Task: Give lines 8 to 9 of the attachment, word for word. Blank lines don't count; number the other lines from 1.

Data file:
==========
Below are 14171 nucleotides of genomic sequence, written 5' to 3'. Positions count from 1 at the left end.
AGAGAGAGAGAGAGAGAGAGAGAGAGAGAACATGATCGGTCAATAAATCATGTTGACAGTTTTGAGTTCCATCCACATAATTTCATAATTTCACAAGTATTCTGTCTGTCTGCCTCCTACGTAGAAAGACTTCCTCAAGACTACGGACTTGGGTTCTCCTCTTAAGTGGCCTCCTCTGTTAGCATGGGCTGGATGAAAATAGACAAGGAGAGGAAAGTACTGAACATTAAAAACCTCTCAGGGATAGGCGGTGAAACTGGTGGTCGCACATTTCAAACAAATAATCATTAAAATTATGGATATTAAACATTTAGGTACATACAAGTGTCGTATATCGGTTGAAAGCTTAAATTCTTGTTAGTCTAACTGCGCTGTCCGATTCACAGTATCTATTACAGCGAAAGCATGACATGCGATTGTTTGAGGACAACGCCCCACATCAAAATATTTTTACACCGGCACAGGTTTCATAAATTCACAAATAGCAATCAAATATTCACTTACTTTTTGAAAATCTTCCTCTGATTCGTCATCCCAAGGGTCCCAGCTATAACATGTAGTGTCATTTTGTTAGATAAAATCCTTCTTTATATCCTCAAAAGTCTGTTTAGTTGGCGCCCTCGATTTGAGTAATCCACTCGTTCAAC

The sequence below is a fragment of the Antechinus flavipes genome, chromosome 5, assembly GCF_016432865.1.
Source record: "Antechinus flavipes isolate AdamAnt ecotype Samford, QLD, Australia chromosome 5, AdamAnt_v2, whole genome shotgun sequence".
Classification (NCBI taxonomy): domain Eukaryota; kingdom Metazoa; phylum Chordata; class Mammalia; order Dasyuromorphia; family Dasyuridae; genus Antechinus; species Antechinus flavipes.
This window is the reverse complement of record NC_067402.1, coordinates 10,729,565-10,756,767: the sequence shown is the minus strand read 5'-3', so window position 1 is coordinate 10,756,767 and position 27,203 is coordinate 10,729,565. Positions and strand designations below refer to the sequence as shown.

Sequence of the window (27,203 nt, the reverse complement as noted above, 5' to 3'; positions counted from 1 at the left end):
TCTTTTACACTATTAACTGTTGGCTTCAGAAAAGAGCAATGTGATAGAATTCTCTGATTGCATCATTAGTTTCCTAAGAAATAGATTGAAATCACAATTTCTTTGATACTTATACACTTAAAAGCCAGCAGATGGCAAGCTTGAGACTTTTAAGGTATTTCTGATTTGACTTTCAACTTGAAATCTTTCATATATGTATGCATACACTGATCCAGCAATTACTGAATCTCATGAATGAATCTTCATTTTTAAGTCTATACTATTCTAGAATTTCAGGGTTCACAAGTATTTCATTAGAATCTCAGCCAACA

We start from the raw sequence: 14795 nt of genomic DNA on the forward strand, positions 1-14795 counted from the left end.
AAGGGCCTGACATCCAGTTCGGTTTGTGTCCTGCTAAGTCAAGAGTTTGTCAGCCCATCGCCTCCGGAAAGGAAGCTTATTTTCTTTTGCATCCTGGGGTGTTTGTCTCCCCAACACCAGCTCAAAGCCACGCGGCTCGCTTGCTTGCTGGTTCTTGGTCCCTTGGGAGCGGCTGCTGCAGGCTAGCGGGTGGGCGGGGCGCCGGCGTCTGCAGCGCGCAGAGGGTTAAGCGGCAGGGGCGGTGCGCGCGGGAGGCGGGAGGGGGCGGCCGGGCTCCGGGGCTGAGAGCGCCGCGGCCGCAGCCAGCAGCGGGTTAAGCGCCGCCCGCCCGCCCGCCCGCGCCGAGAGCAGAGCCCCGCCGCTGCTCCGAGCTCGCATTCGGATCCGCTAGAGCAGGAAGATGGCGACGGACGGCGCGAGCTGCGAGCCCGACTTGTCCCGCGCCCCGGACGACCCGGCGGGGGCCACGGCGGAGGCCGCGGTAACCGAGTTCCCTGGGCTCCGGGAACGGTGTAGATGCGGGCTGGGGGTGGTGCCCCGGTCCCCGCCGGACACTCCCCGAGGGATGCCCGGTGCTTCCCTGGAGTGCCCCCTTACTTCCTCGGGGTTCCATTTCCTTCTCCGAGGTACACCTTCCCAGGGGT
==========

TCTTTTACACTATTAACTGTTGGCTTCAGAAAAGAGCAATGTGATAGAATTCTCTGATTGCATCATTAGTTTCCTAAGAAATAGATTGAAATCACAATTTCTTTGATACTTATACACTTAAAAGCCAGCAGATGGCAAGCTTGAGACTTTTAAGGTATTTCTGATTTGACTTTCAACTTGAAATCTTTCATATATGTATGCATACACTGATCCAGCAATTACTGAATCTCATGAATGAATCTTCATTTTTAAGTCTATACTATTCTAGAATTTCAGGGTTCACAAGTATTTCATTAGAATCTCAGCCAACA

We start from the raw sequence: 14795 nt of genomic DNA on the forward strand, positions 1-14795 counted from the left end.